A study released on Monday showed that the state of Michigan can possibly lower auto insurance premiums without having to amend its no-fault proposal that remains undecided on by the state government.
According to the report from the Citizens Research Council of Michigan, auto insurers pay a larger amount of health care bills in comparison to government-backed schemes such as Medicare and Medicaid, or private insurance firms.
The study suggests that motorists who are injured in a vehicular mishap receive better care from medical facilities in Michigan, as the state offers “expansive and nearly unlimited coverage” to individuals. A total of 11 possible alternatives were listed as possible tools to ameliorate the increasing cost of health benefits, subsequently reducing the cost of auto premiums.
While some of the options may reduce the benefits, the report stated that others may ensure that current benefits retain high quality standards and remain comprehensive and competitive for consumers.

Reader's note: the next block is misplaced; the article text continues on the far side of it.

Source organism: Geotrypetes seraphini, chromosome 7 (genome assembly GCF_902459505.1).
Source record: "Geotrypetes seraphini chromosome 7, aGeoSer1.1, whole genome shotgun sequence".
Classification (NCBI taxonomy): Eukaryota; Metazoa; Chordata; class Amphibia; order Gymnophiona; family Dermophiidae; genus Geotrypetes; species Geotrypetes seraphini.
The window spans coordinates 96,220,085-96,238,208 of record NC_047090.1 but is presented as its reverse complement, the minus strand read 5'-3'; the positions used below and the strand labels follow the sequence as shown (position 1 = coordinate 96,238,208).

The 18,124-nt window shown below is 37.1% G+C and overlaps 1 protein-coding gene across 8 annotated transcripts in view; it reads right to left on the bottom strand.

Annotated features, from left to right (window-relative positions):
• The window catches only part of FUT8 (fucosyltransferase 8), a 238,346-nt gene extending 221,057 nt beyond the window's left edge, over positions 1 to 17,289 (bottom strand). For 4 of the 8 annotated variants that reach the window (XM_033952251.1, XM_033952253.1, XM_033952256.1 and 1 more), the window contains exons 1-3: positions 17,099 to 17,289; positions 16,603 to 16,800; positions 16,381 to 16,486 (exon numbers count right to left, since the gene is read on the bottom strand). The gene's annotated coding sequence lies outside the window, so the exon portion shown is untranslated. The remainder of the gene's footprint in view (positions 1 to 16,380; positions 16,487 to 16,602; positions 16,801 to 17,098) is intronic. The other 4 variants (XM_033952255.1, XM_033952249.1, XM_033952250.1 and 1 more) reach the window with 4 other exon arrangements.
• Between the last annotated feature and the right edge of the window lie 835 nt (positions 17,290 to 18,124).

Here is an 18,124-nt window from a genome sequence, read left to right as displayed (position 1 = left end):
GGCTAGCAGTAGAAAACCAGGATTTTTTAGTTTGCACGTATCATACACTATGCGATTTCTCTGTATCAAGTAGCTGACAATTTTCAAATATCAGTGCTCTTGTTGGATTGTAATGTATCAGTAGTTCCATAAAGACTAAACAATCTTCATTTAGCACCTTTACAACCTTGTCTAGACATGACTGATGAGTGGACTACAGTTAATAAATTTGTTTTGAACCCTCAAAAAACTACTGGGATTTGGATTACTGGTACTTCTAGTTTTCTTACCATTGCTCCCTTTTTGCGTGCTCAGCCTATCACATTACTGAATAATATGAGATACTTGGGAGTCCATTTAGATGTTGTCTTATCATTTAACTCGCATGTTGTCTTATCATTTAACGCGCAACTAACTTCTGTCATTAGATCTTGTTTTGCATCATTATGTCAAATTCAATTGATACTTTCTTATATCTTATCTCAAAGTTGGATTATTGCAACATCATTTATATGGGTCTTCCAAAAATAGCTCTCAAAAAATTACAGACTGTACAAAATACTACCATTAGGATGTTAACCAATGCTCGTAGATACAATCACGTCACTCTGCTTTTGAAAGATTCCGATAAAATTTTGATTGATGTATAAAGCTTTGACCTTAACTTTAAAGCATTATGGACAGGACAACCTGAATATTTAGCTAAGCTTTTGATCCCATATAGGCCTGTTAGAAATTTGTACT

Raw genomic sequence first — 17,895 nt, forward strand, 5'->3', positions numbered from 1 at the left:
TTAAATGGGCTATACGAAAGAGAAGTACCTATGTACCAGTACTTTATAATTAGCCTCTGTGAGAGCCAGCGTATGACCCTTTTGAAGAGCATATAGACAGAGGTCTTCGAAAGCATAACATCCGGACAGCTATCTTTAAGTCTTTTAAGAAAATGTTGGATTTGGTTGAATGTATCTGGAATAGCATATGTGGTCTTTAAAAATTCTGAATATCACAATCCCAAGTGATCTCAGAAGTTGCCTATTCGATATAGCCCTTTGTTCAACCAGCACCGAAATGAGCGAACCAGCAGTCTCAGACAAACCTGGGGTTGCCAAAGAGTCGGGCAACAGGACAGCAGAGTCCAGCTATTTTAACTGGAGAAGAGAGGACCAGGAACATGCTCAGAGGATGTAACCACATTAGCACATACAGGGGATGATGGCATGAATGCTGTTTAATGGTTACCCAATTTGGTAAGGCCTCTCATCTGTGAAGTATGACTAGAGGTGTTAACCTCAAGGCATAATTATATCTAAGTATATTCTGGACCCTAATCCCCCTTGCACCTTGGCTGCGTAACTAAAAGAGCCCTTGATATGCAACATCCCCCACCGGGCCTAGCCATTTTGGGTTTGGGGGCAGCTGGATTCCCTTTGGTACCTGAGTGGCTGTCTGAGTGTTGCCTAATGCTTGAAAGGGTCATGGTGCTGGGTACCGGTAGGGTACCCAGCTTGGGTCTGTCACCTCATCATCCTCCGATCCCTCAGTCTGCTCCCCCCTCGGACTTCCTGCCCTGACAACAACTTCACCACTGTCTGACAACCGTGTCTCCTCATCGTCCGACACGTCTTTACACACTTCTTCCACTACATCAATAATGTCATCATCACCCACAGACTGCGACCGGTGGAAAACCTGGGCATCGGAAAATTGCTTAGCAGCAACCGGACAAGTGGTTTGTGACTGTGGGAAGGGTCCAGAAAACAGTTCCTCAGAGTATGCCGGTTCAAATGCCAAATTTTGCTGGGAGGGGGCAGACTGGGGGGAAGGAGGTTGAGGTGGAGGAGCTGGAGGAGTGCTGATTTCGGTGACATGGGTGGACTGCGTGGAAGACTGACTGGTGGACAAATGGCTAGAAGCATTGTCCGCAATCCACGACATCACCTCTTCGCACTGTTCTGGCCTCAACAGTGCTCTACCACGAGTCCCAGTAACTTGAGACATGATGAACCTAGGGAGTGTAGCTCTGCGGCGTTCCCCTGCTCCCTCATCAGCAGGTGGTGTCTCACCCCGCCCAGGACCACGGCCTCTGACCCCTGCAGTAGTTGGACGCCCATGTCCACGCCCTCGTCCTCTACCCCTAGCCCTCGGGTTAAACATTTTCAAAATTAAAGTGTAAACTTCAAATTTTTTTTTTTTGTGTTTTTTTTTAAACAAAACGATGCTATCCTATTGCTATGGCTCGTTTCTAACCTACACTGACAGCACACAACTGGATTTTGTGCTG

Some of the possible tools listed include assigning a motorist’s health insurer as the primary payer and the auto insurer as the secondary payer when it comes to automobile accidents, and allowing auto insurers to pay the amount typically charged by medical specialists and facilities rather than what they would charge.
The report suggests auto insurers are different from health insurance firms in the sense that they cannot impose co-pays and deductibles on their customers. “Uniquely, Michigan’s auto insurance does not contain cost containment measures related to medical spending and some provisions make it difficult or impossible for auto insurance to initiative such changes on their own,” concluded the study.